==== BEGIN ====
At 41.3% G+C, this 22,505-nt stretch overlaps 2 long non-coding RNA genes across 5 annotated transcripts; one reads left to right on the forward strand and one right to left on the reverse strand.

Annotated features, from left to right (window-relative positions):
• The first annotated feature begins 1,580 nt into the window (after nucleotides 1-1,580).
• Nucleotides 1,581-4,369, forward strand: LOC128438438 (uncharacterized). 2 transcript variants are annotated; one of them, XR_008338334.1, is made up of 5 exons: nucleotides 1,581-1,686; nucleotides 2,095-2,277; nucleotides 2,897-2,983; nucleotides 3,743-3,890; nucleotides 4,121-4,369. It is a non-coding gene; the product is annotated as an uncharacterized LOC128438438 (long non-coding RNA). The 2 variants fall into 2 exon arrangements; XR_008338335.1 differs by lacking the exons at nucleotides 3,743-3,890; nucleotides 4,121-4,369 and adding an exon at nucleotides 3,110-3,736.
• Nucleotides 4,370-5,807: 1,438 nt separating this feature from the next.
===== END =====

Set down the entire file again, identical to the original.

At 41.3% G+C, this 22,505-nt stretch overlaps 2 long non-coding RNA genes across 5 annotated transcripts; one reads left to right on the forward strand and one right to left on the reverse strand.

Annotated features, from left to right (window-relative positions):
• The first annotated feature begins 1,580 nt into the window (after nucleotides 1-1,580).
• Nucleotides 1,581-4,369, forward strand: LOC128438438 (uncharacterized). 2 transcript variants are annotated; one of them, XR_008338334.1, is made up of 5 exons: nucleotides 1,581-1,686; nucleotides 2,095-2,277; nucleotides 2,897-2,983; nucleotides 3,743-3,890; nucleotides 4,121-4,369. It is a non-coding gene; the product is annotated as an uncharacterized LOC128438438 (long non-coding RNA). The 2 variants fall into 2 exon arrangements; XR_008338335.1 differs by lacking the exons at nucleotides 3,743-3,890; nucleotides 4,121-4,369 and adding an exon at nucleotides 3,110-3,736.
• Nucleotides 4,370-5,807: 1,438 nt separating this feature from the next.